/c) Welcomes the concept of 20/20, whereby 20 per cent of national budgets should be devoted to basic social services and the same percentage of Official Development Assistance should be assigned to the same sectors, and recommends it to the Member-governments for appropriate implementation.

(d). Calls upon Member States to adopt every necessary measure to prevent any further armed conflicts while considering measures for conflict prevention, management and resolution, and to pay special attention to the needs of children and women, who have been the major victims in recent wars, in particular by allowing, in time of conflict, periods of truce and corridors of peace, for the passage of relief supplies, immunization against diseases and the provision of health services; and by banning the manufacture, stockpiling, import, export and use of land mines, a weapon whose victims are primarily women, children and other civilians and whose devastating effects continue long after the end of conflict.

(e). Calls upon all Member States to endeavour with the assistance of the international community to improve the condition of children, particularly those living under difficult circumstances, including children residing in zones of violent and persistent conflicts, as well as refugee and displaced children by meeting their physical and moral needs, paying attention to their education and helping restore them to normal living. It commends the efforts made by several Islamic States in this respect.

(f). Calls on Member States to collaborate among themselves and to act collectively and individually in order to play a leading role in the international arena and thus serve as a model for what can be achieved for the benefit of children.

58. Contacts are under way between the General Secretariat and Member States aimed at holding the First Ministerial Meeting on Children and Social Affairs.

 

59. The matter is submitted to the Twenty-sixth Session of the Islamic Conference of Foreign Ministers for appropriate action.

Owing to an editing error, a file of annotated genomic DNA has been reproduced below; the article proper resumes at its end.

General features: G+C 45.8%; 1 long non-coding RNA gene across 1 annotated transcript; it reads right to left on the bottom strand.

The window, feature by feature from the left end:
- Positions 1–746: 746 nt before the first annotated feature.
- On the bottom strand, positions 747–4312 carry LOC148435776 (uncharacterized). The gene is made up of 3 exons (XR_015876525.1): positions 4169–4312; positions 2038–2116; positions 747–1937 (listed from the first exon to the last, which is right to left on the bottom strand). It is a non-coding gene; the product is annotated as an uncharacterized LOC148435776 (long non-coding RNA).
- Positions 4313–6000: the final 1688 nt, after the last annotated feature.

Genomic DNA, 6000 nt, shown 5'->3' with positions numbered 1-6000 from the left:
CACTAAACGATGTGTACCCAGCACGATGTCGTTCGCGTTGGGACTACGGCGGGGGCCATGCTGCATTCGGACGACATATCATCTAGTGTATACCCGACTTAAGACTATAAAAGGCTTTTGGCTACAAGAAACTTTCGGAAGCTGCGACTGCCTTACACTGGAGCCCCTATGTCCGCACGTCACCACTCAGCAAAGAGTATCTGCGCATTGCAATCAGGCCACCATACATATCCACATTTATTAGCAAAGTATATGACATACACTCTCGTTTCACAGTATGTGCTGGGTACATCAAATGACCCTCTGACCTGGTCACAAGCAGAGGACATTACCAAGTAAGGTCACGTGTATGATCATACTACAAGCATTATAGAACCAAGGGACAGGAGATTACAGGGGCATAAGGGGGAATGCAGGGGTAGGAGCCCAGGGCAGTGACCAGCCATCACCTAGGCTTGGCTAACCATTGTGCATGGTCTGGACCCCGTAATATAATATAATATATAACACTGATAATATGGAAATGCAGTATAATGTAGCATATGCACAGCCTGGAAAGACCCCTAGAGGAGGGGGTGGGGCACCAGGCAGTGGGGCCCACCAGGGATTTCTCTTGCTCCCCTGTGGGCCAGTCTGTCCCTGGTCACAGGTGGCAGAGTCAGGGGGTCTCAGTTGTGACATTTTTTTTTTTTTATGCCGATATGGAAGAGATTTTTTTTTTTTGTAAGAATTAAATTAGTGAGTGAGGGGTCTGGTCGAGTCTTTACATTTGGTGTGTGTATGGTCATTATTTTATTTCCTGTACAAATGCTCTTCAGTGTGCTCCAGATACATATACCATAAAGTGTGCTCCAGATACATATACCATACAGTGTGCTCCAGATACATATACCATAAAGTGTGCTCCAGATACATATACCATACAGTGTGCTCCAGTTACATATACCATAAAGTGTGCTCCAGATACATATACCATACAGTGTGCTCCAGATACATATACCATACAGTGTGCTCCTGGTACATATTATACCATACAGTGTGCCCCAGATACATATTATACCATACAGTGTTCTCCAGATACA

e) EDUCATION AND REHABIliTATION OF MUSliM YOUTH.

60. The delegation of the Republic of Guinea submitted a proposal in respect of the education and rehabilitation of the Muslim youth to the Twenty-third Islamic Conference of Foreign Ministers held in Conakry, in December, 1995. The Conference adopted the proposal in its Resolution No. 38/23-C which requested the OIC Secretary General to constitute a group of experts from the Member States on considering and preparing the First Islamic Conference of Ministers of Youth and Sports.

 

61. The Inter-governmental Group of Experts held its meeting on 24-26 May 1997 and prepared the requested document of the Ministerial Conference. The document was submitted to the Eighth Session of the Islamic Summit Conference adopted Resolution No. 15/8-C whose operative paragraphs states:

(a) Urges again Member States to pursue their efforts to institutionalise Islamic values and the cultural activities stemming therefrom among Muslim youth as a whole.

(b) Notes with satisfaction the progress made with regard to the spread of Islam among the various categories of youth in many countries.

(c) Requests all Member States, in addition to their efforts to promote general awareness of the especial importance of the status of youth, to endeavour to meet latter’s basic needs in order to provide them with the appropriate ground for their full participation in the society’s political, cultural and economic affairs;

(d) Requests Member States to endeavour to provide appropriate moral, ethical and cultural atmosphere based on Islamic teachings which encourages comprehensive and sustainable development of the character of the Muslim youth and to pursue their assiduous efforts to eradicate immorality from the facade of the society especially among the youth through the required coordination to combat factors and means of moral corruption.

(e) Recommends Member States to exert maximum efforts to promote their visual programmes and to ensure control and implementation of such policies as they constitute a part of the programmes of national development for youth which cover in particular fields of education, employment, accommodation, ecology, health and social services. Also recommends them to mobilize all necessary and adequate human and financial resources for the implementation of these programmes and policies;

(f) Earnestly requests Member States to continue to seek the promotion of the civil, political, social and economic rights for girls and young women as they constitute a basic capital for a sound Islamic society. Also encourages these states to institutionalize policies and programmes commensurate with the objective of improving the status of girls and young women in society consistent with the Islamic Sharia and the nature of women.

(g) Welcomes enhancement of cooperation among Member States to achieve better exchange of ideas and experience between Muslim youth and youth organisations in different societies, and underlines the need to provide youth with sound entertainment and sport with the aim of developing the academic and cultural capacity of youth.